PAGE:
Waking Early

I am still processing that there will be no more new wise words from Mary Oliver. My sister gave me her latest volume of selected poems Devotions as a Christmas gift and it is ever present by my bedside for a quick, refreshing dip. And I am constantly amazed at the breadth of her poetic vision. I considered the early 1960s poem “No Voyage” just now. Twenty years later came “The Journey.” Now, go find those poems! And feast!

Today’s Poetry Daily is a gratitude for her being in our world, for being a veritable lighthouse during these stormy times. I am up at stupid o’clock.” But who is to say that I am not in training for waking shortly after 3am on Monday morning to experience the eclipse of the Wolf’s blood moon?

Why Mary Oliver Woke Early

” in happiness, in kindness…”
open- armed, welcoming first light.
Meanwhile, I am awake
while it is still night.

The animals and I are restless.
The old dog, the young cats –
it’s hard to gauge their happiness.
I refill their bowls for a pre-dawn bite,
make tea, wait for day’s break,
no necessity for chitchat.

Just us and the gibbous moon.
Even though the wolf isn’t bothering to bay.
The cloud is covering its clarity.
But who is to say
that we still don’t commune,

sharing our restlessness,
this waiting well past midnight
in a darkness that is also a kindness,
in a darkness that has its own brightness?


Copyright © 2019 Bee Smith. All rights reserved.

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Ambrosial Hours

ambrosial hours

Maybe it is the nearly full moon. Or maybe not. But here I am again writing away at an unnaturally early (for me) hour. I have a primary school workshop again this morning. And another walk/workshop again tomorrow. So one would think I would be cherishing my sleep. But Lady Luna is having none of it. So I have been padding around the house trying to preserve the stillness. The old dog’s toe nails are clacking on the floor as she lumbers towards the front door. The kettle seems to roar. The drips from the tap are percussion. Zipping off the lid of the cat food tin feels loud. As were one particular cat’s meows. But then we subside back into the stillness of the ambrosial hours.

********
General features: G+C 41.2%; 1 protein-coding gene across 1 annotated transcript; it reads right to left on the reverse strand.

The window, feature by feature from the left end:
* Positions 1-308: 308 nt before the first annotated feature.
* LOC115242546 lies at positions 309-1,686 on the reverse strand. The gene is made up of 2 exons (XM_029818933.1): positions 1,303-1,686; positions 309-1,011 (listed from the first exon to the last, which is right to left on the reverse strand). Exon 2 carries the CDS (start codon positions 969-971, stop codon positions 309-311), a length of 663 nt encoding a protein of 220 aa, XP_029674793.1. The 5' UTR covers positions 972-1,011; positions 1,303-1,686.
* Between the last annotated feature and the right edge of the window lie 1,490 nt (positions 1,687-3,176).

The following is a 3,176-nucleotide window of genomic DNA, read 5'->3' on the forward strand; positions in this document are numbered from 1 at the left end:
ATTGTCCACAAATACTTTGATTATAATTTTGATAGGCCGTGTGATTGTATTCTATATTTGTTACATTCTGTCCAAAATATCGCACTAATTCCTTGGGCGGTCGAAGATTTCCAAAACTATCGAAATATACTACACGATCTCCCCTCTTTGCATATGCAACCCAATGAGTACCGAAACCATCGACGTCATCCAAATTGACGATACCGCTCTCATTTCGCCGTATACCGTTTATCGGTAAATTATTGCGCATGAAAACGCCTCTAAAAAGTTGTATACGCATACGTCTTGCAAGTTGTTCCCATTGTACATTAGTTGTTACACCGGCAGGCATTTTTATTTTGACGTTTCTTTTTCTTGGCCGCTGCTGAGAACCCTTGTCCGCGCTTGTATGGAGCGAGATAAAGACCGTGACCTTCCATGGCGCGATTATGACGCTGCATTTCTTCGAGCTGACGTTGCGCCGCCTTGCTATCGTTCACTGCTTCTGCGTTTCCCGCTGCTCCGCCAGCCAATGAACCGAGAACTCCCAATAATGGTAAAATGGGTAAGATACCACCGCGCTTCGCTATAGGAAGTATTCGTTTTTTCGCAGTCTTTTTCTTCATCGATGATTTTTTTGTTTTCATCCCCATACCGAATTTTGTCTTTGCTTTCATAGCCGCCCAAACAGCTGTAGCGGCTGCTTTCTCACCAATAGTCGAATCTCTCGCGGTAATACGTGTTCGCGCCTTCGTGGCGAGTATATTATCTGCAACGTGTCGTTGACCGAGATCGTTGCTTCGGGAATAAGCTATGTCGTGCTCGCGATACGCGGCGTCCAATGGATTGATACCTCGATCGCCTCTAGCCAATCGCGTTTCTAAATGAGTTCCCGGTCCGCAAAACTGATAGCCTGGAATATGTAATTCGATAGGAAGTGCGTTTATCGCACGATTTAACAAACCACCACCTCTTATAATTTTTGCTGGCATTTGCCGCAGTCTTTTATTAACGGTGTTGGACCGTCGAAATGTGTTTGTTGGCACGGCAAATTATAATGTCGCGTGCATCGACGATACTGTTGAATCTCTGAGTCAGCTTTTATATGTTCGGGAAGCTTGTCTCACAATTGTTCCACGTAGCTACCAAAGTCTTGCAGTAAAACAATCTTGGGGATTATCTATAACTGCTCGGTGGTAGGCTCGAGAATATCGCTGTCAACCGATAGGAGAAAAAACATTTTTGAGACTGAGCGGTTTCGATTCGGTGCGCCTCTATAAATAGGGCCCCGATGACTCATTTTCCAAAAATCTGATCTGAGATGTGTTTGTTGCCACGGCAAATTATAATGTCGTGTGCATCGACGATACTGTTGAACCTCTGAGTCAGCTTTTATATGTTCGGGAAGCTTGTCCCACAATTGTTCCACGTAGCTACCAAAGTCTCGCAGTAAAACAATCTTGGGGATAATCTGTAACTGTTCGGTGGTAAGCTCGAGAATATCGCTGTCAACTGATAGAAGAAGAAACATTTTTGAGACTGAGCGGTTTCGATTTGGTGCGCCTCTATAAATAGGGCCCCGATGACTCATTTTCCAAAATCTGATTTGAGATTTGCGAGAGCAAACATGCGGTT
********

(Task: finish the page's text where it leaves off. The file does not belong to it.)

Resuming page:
A friend alerted me to this concept in a Facebook comment yesterday, because this waking early lark seems to becoming a ‘thing’with me.  She told me that it is the amrit vela and refers to the tilt of the earth in relation to the slant of the sun in the hours when sensible people, cats and dogs are sleeping. It is considered conducive to what is classed as ‘inner work’, the likes of meditation and prayer. But she reckoned poetry writing qualifies, too. It is about responding to an inner calling.  So thank you, Siobhán for suggesting today’s poetry practice subject and title. ‘Tis the season for thanks giving after all. One must credit one’s inspirations.

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Ambrosial Hours

I sup on silence
as much as my cup of tea.
I wake too early
heeding some inner call,
some tidal tug from
labouring Luna.
 
I sup on the stillness
after the old dog goes back to sleep
having had some call
of her own to answer.
I wake too early, even if
if is not my nature.
 
I sup on the night
and its absence of light.
I learn in the chill how to make
an old  tinderbox work.
I wake too early
in order that I may remember.
 
I sup on time’s ambrosia,
the empty hours that
no one else can claim.
I feast on time that
any alarm would disdain.
I wake too early
 
to sup on silence,
to sup on stillness,
to sup on memory –
all the whys of waking too early.
 
Copyright© Bee Smith 2018

Featured image: Photo by Tony Detroit on Unsplash

Waking in Darkness

I wonder if I will be able to keep up this poem a day poetry writing practice through to the New Year? I would like to think so, but the pace is ratcheting up for holiday preparation. I have hand made Christmas presents on the go – one and a half done, one and a half to go, and no they are not poems! I have funded projects to finish and have two schools visits over the next two weeks. And like almost everything in 2018, schedules have been very changeable. There has been a lot of flux and flow under the bridge, perhaps mirroring a general instability or jitteriness. But this poem a day writing has become a still point in what often manifests as a Crazyville world. It’s very wearing. And though I am more often a night owl who cannot fall asleep, some evenings even I drop off early. Then, eight hours later I lie awake listening to how the house breathes.

Waking in the Darkness

Waking in the morning darkness

at a time beyond the hour

of fear and trembling, no

waking at the time of cat’s eye clarity

in a silence so profound

it is undisturbed by whirr

of owl wing or bat’s squeak.

The world is just breathing.

In night’s muffled velvet 

Venus sparkles large and cold and bright,

a maharajah’s giant jewel.

And she is not lonesome

in a suddenly crowded sky.

It is as if all the dying stars from

light years’ away have burst

their last glory to their final witness

one soul speaking to another.

Copyright Bee Smith 2018